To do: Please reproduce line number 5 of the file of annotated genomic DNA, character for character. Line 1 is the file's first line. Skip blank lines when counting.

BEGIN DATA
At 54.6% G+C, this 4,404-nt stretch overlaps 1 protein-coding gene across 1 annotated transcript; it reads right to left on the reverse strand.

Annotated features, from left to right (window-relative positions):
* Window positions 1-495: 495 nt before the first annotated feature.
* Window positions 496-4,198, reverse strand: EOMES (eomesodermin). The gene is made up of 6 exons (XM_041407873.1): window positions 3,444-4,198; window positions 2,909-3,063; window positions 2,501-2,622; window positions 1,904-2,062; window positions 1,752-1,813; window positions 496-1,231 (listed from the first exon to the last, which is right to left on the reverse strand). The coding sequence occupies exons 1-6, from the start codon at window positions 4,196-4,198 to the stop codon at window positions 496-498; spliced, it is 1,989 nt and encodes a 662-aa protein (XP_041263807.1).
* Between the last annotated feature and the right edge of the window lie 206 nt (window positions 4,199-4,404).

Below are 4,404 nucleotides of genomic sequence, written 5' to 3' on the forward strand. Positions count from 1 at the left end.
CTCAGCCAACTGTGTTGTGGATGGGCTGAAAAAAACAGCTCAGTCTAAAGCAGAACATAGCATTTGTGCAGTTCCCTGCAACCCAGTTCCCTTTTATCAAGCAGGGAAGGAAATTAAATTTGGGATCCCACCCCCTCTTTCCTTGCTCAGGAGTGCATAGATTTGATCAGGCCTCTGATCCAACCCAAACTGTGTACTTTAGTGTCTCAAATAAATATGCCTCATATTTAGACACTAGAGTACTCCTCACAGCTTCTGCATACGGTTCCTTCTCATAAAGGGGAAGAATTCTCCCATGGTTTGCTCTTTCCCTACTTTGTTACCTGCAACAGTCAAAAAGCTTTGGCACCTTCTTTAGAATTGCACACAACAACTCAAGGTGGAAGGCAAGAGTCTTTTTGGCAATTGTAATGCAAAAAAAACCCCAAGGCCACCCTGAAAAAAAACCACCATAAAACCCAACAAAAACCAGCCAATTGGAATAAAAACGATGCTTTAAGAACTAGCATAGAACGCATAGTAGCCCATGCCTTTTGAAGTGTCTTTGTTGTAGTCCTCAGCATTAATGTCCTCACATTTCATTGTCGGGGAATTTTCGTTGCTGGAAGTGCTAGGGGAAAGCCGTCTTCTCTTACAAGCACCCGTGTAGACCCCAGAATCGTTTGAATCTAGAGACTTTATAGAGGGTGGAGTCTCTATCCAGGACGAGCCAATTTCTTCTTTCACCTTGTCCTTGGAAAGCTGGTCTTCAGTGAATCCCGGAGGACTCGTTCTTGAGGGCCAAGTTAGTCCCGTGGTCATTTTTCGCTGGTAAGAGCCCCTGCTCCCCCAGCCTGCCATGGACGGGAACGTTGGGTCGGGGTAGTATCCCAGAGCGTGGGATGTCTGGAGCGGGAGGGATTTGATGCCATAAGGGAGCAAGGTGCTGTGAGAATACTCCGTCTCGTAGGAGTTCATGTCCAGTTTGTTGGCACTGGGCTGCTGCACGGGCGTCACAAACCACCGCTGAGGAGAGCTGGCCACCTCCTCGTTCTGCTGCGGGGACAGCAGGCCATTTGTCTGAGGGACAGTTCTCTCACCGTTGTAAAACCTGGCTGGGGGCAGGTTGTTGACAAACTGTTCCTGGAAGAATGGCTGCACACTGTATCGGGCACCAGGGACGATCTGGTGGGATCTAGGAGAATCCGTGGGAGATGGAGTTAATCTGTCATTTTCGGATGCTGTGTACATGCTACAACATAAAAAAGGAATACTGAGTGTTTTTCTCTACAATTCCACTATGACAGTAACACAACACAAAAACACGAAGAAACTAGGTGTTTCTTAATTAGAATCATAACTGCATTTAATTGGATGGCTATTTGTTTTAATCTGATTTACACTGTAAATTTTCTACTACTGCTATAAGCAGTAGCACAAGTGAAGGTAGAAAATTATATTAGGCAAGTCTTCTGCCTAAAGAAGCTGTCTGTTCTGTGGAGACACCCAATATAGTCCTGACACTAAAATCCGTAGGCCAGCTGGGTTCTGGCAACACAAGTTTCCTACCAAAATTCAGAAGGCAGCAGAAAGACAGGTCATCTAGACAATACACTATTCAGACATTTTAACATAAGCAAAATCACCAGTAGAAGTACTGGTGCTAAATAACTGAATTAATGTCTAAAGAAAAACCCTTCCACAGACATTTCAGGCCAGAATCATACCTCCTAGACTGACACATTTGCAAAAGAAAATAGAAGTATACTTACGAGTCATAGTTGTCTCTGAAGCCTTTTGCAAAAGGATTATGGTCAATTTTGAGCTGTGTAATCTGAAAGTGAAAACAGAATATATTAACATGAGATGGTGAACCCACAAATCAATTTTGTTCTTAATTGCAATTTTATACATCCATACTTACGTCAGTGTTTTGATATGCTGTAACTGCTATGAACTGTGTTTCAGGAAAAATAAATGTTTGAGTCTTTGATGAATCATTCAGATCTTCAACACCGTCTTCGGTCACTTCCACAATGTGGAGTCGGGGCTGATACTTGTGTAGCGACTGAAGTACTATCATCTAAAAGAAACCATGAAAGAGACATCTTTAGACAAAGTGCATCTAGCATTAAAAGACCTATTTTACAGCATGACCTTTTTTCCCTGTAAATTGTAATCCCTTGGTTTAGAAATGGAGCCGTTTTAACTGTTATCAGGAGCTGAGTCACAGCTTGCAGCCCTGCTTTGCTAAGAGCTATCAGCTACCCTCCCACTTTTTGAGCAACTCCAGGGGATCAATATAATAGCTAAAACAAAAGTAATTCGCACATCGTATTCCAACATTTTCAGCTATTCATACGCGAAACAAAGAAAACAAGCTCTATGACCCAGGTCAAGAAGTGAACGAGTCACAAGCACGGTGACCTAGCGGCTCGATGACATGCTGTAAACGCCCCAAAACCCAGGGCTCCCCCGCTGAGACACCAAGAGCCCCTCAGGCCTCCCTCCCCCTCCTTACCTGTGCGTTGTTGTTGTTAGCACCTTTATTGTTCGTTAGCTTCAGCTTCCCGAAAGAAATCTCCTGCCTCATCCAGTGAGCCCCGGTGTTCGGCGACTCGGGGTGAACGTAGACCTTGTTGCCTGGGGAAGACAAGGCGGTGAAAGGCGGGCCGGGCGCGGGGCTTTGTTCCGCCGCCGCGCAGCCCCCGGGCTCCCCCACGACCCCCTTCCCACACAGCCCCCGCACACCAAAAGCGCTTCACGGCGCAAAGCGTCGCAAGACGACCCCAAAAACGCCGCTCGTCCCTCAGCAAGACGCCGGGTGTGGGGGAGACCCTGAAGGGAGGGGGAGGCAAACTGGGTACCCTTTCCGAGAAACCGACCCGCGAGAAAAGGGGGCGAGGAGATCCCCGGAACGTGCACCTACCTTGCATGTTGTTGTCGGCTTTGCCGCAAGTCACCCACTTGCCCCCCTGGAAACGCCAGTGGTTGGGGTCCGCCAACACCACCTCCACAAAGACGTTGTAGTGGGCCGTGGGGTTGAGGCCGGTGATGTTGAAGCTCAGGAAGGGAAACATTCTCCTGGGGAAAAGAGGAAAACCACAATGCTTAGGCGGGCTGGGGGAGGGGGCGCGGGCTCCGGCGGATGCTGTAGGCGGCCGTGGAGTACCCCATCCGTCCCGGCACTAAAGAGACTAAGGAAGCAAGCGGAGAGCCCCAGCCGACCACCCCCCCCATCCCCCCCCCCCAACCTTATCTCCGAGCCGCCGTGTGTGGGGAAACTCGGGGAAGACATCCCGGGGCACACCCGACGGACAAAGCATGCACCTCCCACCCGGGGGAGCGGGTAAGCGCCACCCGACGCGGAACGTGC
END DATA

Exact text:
* Between the last annotated feature and the right edge of the window lie 206 nt (window positions 4,199-4,404).